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Lions Roar : September 2010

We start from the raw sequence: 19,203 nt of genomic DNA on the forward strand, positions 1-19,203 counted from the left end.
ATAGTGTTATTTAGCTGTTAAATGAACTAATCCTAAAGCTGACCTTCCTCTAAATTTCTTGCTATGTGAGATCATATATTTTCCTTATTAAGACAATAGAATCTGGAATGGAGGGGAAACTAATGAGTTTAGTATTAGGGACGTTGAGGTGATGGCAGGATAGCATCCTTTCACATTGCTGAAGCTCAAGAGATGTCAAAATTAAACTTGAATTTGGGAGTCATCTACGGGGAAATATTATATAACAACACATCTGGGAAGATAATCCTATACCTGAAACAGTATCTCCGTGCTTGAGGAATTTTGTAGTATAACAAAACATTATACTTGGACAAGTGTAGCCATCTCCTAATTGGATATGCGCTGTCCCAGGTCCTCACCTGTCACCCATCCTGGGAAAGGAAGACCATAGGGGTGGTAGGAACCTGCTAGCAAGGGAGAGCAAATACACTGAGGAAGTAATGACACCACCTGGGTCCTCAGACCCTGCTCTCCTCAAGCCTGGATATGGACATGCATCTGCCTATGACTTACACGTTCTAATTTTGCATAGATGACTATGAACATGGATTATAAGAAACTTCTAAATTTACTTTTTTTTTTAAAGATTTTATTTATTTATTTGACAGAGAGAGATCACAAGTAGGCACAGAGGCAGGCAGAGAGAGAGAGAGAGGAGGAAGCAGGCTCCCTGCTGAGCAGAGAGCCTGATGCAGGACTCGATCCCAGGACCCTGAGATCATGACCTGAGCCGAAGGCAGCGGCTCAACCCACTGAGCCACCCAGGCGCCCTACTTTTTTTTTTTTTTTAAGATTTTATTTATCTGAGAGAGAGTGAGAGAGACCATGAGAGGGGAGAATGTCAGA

SHAMBHALA SUN SEPTEMBER 2010 44 James Baraz is a founding teacher of spirit rock meditation Center and leads retreats, workshops, and classes around the U.s. and abroad. With shoshana alexander, he is the author of awakening joy: 10 steps That will Put you on the road to real happiness (Bantam). since 2003, he has also led an online course at www.awakeningjoy.info. meditation is so crucial to being more mindful in all our daily activities. as with any skill, prac- ticing mindfulness in a formal way will help it to arise naturally and spontaneously. in the Theravada tradition, mindfulness meditation is called Vipassana, which means “to see things clearly.” when you are mindful you know what is actually happening in your present moment’s experience, without judging how it is or wishing it were different. if you have an itch, for example, mindfulness feels the sensation of itching with no agenda to get rid of it. it is the bare knowing of experience. when you’re mind- ful, the mind is fully present for what’s actually happening. you are not lost in thought. how exactly do you practice mindfulness medi- tation? as one of my teachers used to say, if you want to understand the mind, sit down and observe it. To begin, find a comfortable posture, sitting in a chair or on a meditation cushion or bench. your posture should be a balanced expression of alert- ness and ease. i like Thich Nhat hanh’s suggestion of thinking of yourself like a mountain—strong, worthy of respect, here for any changes in the weather system. at the same time, allow any places of tension or holding to release, letting go of any- thing that you don’t need. feel your connection to the earth and let it support you. it’s here for you. mindfulness training usually begins with awareness of breathing. you collect and focus your attention on the breath wherever you feel it most clearly—the in- and out-breath at the nos- trils, the rising and falling of the abdomen, or the whole body expanding and contracting. This is easier said than done, because the mind will soon wander into thought. anyone who has ever tried to meditate knows this. you may be lost for five seconds or five minutes, but when the mind is gone, it’s gone, and there’s little you can do about it. This is not bad. it’s just the way it is. The eye sees. The ear hears. The mind thinks. The mind is not the enemy. and it can be trained. The key moment in the meditative process is the moment you realize you’ve been wandering. how you respond to that fact determines how you will relate to meditation practice. if you react with frus- tration and judgment, you will strengthen those qualities. if you get hooked by the thought and say, “oh, let me go with this interesting thought,” you’ll be lost once again and, in a little while, feel more frustration. The secret to skillful meditation is bringing your attention back with great patience and kindness. instead of feeling frustrated because you’ve been lost, you can appreciate that you’ve woken up from your daydream. in doing so, you will develop a healthy relationship with your mind, as you cultivate patience and kindness along with mindful awareness. after establishing the breath as your connec- tion or anchor to the present, you can then in- clude any part of your experience as the subject of your mindfulness meditation. There is noth- ing outside the meditation field. whether it’s the breath, sensations, sounds, images, emotions, or the thinking process itself, you simply are aware of what is happening now, allowing your experi- ence to be just as it is. when a loud sound calls your attention, mindfulness knows that hear- ing is happening. if you’re restless, mindfulness knows that restlessness is here. if you are calm, mindfulness means simply knowing you are calm. mindfulness does not try to fix anything. along with kindness and patience, it’s impor- tant to let the mind be as relaxed and spacious as possible, so that it’s not contracted or tight. This allows you to more easily open to anything that arises. at the same time, if you bring a natural curiosity to what is happening in your experi- ence, you will be more engaged and less likely to get bored or sleepy. of course, when boredom or sleepiness come, they too are part of the mo- ment’s experience, so rather than trying to get rid of them, just include them. Practicing mindfulness in formal meditation with this relaxed, interested, non-judging aware- ness will help you develop these qualities in the rest of your life. you will see for yourself why the Buddha called mindfulness the most direct way to overcome suffering and realize great happi- ness. Good luck!